Students surviving in college on ramen noodles and pizza is hardly new. What is new is that universities are no longer shrugging off the issue. Food insecurity on a college campus can be anything from missing a few meals to forgoing meals several dozen times in a semester.
— Chris Bowling
In spite of what we hear about record-low levels of unemployment, persistent job growth, and other positive economic indicators, food insecurity remains one of the pressing issues in the nation. And, as you would expect, among the most vulnerable populations to this continuing trend are seniors and children.
Here in Minnesota, after reaching a five-year high in 2017, food insecurity among seniors dropped slightly in 2018. Overall, Minnesota remains one of the least food-insecure states in America. And yet, last year there were a record 3.4 million visits to Minnesota food shelves; more than three million visits per year has remained the standard since 2011.
So, if food insecurity seems to be trending down (if ever so slightly) among some vulnerable populations, what groups are seeing an increase in food insecurity? The answer: college students.
Relative to this issue, the State of Minnesota has been center stage in a multitude of different ways. A 2015 study conducted by public health researchers from both Arizona State University and the University of Minnesota suggested that more than one out of every three college freshmen is food insecure.
One of the researchers, Dr. Meg Bruening, adds
Last year, The Chronicle of Higher Education profiled five American college students, including two from Minnesota. One of two students featured in the piece, Frankie Becerra of the University of Minnesota, states, “Food insecurity is not only just skipping a meal because everyone at some point has skipped a meal. Food insecurity is not knowing when your next meal is going to be.”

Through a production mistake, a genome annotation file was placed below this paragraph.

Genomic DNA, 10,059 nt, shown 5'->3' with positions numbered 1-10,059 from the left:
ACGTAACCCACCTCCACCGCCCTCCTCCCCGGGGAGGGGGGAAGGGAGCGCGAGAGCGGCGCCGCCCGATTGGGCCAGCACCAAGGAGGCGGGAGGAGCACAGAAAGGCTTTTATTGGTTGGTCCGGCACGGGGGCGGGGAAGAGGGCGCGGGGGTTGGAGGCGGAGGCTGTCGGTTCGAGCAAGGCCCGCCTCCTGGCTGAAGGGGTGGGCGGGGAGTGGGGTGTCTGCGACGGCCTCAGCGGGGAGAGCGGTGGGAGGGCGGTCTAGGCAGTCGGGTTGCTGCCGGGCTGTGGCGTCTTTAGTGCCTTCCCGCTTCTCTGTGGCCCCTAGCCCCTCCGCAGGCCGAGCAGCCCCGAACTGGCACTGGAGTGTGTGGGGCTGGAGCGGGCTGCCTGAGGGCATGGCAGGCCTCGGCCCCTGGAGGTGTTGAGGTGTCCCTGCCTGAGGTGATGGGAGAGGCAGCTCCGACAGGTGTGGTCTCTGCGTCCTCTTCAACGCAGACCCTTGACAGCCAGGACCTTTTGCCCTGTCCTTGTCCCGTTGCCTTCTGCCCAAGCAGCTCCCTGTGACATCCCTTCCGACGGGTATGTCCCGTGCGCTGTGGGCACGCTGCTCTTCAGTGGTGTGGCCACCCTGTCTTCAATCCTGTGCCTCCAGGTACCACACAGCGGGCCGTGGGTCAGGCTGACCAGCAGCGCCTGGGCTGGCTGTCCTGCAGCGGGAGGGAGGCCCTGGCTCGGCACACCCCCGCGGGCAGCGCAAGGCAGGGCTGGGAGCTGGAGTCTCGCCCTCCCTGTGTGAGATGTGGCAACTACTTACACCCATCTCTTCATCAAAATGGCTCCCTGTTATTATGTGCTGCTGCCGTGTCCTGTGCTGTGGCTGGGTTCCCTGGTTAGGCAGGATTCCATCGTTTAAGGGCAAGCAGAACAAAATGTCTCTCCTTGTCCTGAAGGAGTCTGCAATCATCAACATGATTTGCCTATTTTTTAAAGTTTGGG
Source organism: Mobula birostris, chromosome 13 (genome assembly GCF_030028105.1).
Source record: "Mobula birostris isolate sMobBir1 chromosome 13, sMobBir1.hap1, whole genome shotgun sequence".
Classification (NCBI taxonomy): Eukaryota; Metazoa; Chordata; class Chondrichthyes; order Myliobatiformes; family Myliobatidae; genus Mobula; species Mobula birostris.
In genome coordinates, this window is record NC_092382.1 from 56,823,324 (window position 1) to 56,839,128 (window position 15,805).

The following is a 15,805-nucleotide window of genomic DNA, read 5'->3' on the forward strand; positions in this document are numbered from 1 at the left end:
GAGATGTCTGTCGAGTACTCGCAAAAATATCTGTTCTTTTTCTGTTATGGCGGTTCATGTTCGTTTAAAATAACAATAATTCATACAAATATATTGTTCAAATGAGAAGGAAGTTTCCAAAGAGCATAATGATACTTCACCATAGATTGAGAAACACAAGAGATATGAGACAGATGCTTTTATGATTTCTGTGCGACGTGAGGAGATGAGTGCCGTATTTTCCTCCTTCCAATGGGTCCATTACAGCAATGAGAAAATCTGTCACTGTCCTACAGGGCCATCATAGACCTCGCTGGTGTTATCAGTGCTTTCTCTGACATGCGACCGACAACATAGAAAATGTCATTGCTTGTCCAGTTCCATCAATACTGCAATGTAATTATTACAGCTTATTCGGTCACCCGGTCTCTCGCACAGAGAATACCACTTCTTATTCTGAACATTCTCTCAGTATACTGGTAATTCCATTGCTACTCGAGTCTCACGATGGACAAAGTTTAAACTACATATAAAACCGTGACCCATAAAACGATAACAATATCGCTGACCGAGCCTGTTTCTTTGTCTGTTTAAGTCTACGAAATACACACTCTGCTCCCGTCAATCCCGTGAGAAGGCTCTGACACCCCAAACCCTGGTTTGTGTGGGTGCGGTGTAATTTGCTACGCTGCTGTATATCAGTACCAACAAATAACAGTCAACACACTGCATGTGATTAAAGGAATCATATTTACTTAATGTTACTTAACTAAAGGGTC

To his credit, Becerra has put his words into action. He’s become student cabinet president of LeadMN, a Twin Cities-based nonprofit dedicated to improving the lives of college students in Minnesota.
The other local student profiled, Oballa Oballa, has taken direct action as well. In addition to serving as student cabinet vice president at LeadMN, Oballa led the charge to establish a food pantry at the institution he attends, Riverland Community College in Austin, Minnesota.
It would seem that at this student level at least, leadership in opposing food insecurity is growing. The work of another University of Minnesota student, David Begleman, was highlighted by The Minnesota Daily late last year.
Begleman spearheaded discussions to launch a partnership with Swipe Out Hunger, a national program that enables students to donate unused “U Card” (dining services) swipes to food insecure students. Carleton College in Northfield and Duluth’s College of St. Scholastica have also joined forces with Swipe Out Hunger.
Recently the Star Tribune reported that nearly two-thirds of all students at Minnesota State University, Mankato say they have “missed meals in the past semester due to food insecurity.” According to the article, comparable numbers are being witnessed at college campuses nationwide.
Again, the good news is that MSU Mankato and other colleges and universities across the state are partnering with organizations such as Hunger Solutions and Second Harvest Heartland to fight food insecurity. Food pantries and farmer’s markets are also pitching in to fill the gap, and there is even an effort to assist SNAP-eligible students in applying for and receiving food support benefits.
Still, one of the critical factors addressed in the Star Tribune piece and countless others is the stigma that is tied to food insecurity. College students, as well as others, are often afraid to ask for help because of that stigma.
That must change as we increase our efforts to erase food insecurity and hunger wherever they may surface. In the words of a young woman named Dawn, after receiving support from the nonprofit Feeding America in her home state of Idaho: “Hunger is something no one should struggle with, or be judged for.”
Clarence Hightower is the executive director of Community Action Partnership of Ramsey & Washington Counties. Dr. Hightower holds a Ph.D. in urban higher education from Jackson State University. He welcomes reader responses to 450 Syndicate Street North, St. Paul, MN 55104